We’ll take a list, and see the various operations we can perform with it — retrieve, add, delete, update, and explain how to convert all of this into meaningful REST APIs.

While this tutorial is useful if you just read it, hands-on practice will add even more value. To make best use of this tutorial, install Postman on your laptop, and actually make the requests along with us. This tutorial will be using dummy APIs provided by websites just for the purpose of testing.

Rule Number 1

Assume you have a list of users.

In Java/Kotlin, to return all the users, you would probably say —

In REST, this translates to —

This leads us to rule number 1.

Rule number 1 —

Notice that we don’t say /users/all or /getUsers/all or /users/getAll . The method is already a verb, and the URL just needs to mention the resource.

Exercise: Use postman to send a get request to retrieve all users and verify that you get a successful response as shown below.


Rule Number 2

To create a new user, in Java/Kotlin we would say —

In REST this would translate to —

Any parameters to the method translate to the body in REST. We need a header to specify the type of content. This leads us to rules number 2.

Rule number 2 —

Exercise: Use Postman to make a POST request to https://reqres.in/api/users and verify that the response contains the user object along with its id.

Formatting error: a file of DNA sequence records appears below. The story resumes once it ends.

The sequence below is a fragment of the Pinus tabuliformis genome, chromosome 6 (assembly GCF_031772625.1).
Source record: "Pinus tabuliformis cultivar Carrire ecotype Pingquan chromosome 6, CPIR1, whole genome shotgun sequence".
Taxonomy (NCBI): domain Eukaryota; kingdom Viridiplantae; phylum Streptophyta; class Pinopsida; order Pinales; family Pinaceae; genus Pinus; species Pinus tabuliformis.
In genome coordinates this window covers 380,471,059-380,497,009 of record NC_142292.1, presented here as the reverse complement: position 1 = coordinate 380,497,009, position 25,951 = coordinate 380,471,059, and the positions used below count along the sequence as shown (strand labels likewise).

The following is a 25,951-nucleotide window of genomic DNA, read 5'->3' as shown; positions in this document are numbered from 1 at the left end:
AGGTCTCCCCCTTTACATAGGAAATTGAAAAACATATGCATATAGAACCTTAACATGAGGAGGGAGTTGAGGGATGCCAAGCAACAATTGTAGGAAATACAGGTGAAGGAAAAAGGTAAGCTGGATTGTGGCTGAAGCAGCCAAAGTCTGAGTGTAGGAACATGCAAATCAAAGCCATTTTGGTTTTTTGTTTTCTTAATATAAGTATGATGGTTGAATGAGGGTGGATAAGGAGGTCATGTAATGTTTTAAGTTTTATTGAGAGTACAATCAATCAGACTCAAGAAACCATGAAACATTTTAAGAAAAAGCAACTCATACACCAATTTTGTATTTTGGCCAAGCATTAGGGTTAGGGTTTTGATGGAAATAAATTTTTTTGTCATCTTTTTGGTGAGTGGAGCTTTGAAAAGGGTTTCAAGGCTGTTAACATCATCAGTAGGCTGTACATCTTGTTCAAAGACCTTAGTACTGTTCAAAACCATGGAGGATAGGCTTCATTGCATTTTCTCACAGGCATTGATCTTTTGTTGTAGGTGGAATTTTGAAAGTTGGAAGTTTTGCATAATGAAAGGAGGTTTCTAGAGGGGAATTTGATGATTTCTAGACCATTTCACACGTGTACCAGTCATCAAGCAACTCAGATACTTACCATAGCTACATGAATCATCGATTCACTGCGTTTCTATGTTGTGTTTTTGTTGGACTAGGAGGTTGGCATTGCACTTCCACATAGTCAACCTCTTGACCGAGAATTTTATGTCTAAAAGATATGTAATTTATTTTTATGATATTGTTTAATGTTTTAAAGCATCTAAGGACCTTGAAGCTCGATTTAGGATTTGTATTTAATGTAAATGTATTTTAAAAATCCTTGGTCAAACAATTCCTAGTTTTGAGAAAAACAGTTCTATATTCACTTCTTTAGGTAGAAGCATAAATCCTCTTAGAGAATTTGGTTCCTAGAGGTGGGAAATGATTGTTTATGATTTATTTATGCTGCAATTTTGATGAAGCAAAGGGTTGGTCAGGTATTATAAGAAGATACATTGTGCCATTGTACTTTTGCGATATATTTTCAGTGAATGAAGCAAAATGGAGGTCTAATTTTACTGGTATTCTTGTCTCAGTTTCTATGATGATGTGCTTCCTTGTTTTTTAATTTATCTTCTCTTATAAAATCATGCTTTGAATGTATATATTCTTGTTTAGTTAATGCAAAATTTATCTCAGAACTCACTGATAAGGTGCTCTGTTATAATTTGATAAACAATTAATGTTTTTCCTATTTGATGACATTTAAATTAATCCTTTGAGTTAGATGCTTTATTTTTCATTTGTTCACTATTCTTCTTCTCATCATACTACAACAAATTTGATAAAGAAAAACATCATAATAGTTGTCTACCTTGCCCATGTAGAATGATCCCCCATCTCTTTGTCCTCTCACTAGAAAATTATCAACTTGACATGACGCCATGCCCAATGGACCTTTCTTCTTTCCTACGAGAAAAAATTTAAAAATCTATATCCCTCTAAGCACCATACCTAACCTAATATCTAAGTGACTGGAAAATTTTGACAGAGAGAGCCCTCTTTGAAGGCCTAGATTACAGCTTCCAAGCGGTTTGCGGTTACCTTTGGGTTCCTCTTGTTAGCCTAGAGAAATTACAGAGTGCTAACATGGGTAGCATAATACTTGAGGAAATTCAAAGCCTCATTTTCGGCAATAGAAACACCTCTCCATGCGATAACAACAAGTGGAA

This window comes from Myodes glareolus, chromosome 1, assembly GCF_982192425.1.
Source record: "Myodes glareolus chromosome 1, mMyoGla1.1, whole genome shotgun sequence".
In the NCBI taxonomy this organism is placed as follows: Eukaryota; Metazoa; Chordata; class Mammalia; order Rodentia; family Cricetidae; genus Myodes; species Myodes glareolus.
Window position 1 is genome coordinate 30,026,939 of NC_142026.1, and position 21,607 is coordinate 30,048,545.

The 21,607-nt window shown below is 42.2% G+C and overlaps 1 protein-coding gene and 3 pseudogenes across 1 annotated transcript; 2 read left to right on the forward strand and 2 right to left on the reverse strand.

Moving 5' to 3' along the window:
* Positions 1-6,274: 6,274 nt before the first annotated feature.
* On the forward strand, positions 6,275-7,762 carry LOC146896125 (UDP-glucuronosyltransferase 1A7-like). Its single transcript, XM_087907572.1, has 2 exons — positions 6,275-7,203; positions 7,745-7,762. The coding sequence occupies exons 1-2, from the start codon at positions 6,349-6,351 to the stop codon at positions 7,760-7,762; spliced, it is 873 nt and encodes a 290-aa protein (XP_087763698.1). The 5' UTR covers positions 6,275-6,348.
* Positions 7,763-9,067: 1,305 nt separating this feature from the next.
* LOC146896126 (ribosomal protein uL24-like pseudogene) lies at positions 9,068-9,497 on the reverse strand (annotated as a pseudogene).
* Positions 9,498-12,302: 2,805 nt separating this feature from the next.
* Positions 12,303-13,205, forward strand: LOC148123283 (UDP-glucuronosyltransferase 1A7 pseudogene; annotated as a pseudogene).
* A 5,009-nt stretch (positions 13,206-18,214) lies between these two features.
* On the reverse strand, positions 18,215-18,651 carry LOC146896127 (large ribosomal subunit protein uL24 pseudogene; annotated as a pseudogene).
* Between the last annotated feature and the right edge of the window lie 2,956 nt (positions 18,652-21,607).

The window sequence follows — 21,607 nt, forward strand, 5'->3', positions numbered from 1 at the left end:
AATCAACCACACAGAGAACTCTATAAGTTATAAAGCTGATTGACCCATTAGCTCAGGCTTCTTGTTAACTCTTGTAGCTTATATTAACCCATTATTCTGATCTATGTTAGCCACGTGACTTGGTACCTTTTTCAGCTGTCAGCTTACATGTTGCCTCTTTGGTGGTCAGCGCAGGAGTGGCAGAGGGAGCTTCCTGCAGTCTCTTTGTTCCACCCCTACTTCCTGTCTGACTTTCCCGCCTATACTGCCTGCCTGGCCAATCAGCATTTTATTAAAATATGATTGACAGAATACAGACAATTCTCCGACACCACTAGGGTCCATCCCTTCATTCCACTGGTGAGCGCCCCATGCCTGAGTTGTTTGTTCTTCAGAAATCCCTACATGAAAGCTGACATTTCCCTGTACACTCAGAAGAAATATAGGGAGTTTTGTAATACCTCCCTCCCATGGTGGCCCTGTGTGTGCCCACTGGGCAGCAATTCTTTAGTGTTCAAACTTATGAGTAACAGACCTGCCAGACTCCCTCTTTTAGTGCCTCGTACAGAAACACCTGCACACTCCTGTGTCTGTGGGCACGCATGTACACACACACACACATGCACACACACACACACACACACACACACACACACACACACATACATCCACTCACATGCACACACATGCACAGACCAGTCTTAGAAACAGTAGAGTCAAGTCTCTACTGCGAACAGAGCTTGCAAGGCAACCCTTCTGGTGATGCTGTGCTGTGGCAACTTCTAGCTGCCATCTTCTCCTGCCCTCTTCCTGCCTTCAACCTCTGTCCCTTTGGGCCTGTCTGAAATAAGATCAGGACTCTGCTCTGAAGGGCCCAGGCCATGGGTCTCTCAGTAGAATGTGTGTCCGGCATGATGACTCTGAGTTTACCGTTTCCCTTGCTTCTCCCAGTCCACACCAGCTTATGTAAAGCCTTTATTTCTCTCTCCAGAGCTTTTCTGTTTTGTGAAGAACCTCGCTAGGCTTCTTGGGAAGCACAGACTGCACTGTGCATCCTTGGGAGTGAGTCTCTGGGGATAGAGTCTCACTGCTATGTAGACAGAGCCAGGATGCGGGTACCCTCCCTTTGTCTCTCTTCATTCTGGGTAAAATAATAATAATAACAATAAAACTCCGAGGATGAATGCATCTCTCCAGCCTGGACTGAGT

Rule Number 3

Think of how you’d retrieve the user which has the ID 17 in from a list? Using Kotlin’s clean syntax we can write —

Ideally, what we’re trying to say is users.findById(:userId) , except that the syntax is not as concise.

In REST this would translate to —

A more generic syntax for this would be

Here userId is the unique identifier, and could be anything, even a name, or a commit SHA.

Another example is the following —

You can understand how concise and expressive REST is! I hope I don’t have to explain what happens above. We’re deleting the user with a particular user id.

This brings us to Rule Number 3 —

Exercise: Use Postman to GET, update (using PUT), and DELETE a particular user. If you’re confused, you can refer to the screenshots below and copy what we’ve done.

GET Request to get user with id 12
PUT Request to update the user’s first and last names
DELETE Request to delete user with Id 12

Rule Number 4 —

A more complex example of what we’re doing above would be the following —

This would translate to —

This gets us to rule number 4 —